Phiroz continued to study the world’s religions and began to express his own understanding and interpretation of what he read. He also studied astrology, nutrition and yoga and in the 1930s he developed his own method of physical education in which he gave classes, based on rhythmic movement and yogic breathing.
He gave relatively few piano concerts in Britain but in 1934 he did a successful major concert tour in India, which met with much praise.
In 1938 on board ship on a visit to India he met Silvia Shaxby, daughter of a Cardiff University lecturer and they were married in July 1939.
After the outbreak of war, Phiroz applied to joint the RAF. Partly due to severe vitamin deficiency he had developed quite serious neuritis, which meant that he was neither fit enough to join the forces nor to carry on with his career as a pianist. Friends of his father-in-law suggested he could fulfill a useful role in the war by lecturing to the troops on ‘Race, Religion and Politics in India’. This was the beginning of his lecturing career, which continued after the war under the auspices of the Central Office of Information.
Having successfully completed part of his degree at Cambridge in the early 1920s Phiroz then decided it would be good to finish it. After consultation with the university he then undertook a 10 week intensive study in history, sat the exams and was awarded his degree (1950).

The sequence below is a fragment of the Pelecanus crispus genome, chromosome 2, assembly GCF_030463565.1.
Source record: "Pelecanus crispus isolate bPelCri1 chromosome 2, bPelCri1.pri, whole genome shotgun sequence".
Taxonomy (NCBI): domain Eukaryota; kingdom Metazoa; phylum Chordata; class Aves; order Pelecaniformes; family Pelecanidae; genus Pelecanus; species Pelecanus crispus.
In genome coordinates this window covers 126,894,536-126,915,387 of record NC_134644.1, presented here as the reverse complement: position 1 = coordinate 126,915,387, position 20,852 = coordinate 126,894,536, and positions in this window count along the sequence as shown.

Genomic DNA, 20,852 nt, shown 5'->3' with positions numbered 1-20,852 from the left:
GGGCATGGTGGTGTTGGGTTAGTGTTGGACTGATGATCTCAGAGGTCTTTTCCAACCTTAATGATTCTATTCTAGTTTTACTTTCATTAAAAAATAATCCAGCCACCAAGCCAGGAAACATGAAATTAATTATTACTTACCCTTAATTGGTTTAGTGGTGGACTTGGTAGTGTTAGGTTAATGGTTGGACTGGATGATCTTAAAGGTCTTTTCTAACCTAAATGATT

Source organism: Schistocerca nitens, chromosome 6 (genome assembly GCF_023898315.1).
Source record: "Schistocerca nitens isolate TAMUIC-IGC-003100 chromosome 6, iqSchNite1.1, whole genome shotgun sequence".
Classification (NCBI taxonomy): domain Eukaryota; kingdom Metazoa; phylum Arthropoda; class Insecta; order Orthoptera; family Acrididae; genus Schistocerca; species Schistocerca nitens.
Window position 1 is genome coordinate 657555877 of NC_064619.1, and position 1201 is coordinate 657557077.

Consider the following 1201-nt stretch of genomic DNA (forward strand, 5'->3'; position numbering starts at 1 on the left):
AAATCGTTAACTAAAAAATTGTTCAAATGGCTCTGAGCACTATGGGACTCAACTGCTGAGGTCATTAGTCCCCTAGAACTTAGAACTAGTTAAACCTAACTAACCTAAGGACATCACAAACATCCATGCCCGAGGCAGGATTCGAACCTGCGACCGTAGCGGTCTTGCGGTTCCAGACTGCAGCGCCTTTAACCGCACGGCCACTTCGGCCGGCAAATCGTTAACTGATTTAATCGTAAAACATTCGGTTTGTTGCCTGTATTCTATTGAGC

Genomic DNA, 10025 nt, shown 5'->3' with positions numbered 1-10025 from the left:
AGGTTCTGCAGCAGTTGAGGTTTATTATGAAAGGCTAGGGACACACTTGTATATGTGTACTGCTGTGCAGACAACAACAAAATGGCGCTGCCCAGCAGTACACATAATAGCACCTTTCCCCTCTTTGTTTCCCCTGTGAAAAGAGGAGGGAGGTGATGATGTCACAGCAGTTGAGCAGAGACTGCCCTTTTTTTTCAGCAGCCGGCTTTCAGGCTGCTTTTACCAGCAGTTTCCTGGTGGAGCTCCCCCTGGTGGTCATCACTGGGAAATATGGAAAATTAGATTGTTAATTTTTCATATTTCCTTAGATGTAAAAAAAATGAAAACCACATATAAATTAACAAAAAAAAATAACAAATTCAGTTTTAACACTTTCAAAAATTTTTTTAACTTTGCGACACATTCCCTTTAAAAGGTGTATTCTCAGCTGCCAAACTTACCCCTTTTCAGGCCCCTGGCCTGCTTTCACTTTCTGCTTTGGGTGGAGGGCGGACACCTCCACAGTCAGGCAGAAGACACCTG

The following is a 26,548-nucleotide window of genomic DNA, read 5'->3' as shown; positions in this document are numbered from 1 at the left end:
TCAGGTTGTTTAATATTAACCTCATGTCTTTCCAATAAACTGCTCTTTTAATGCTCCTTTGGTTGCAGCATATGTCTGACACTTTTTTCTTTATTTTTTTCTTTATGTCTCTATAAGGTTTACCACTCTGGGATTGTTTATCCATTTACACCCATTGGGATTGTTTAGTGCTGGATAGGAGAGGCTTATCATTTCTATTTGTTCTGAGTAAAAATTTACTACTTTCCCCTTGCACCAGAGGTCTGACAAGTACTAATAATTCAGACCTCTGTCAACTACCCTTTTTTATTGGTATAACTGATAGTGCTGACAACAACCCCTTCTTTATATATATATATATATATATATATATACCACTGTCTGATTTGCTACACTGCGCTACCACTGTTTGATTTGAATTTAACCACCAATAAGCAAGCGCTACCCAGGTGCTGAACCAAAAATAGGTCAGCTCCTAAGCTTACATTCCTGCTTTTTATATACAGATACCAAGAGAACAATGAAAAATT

Soon after this Phiroz took up school teaching (1954) which continued for the rest of his working life and the last decade of that was teaching his favourite science of chemistry in South East London comprehensive schools.
In the late 1950s and early 1960s Phiroz would give talks at the Buddhist summer Schools and in 1961/62 the Venerable Panhavaddho suggested that many people could benefit from his wisdom and he should start having meetings with groups of interested people. After an initial hesitation he started these groups in February 1962. From then on he held regular meetings in his house in Forest Hill, South East London and these continued for over 25 years.
IN 1956 Phiroz published his first book ‘Early Indian Religious Thought’ and, as he had done through all his life since childhood, he continued his study and research into world religions He was privileged to spend 4 days in 1963 with the Dalai Lama in Dharamsala learning more about Mahayana Buddhism.
His second book published in 1976 was titled ’The Heart of Religion’ which he felt to be common to all of the great world religions.
Books to follow were:
‘Zarathushtra- the Transcendental Vision’ (1985)
‘Holistic Consciousness’ (1989)
He gave his last lecture on his 90th birthday.
He died on May 2nd 1994. His funeral was at Gloucester Crematorium conducted in the traditional way by Zoroastrian priests. A recorded movement from one of Beethoven’s last quartets was played, at Phiroz’s request, alongside a recorded talk by Phiroz himself on the meaning of death, as he understood it.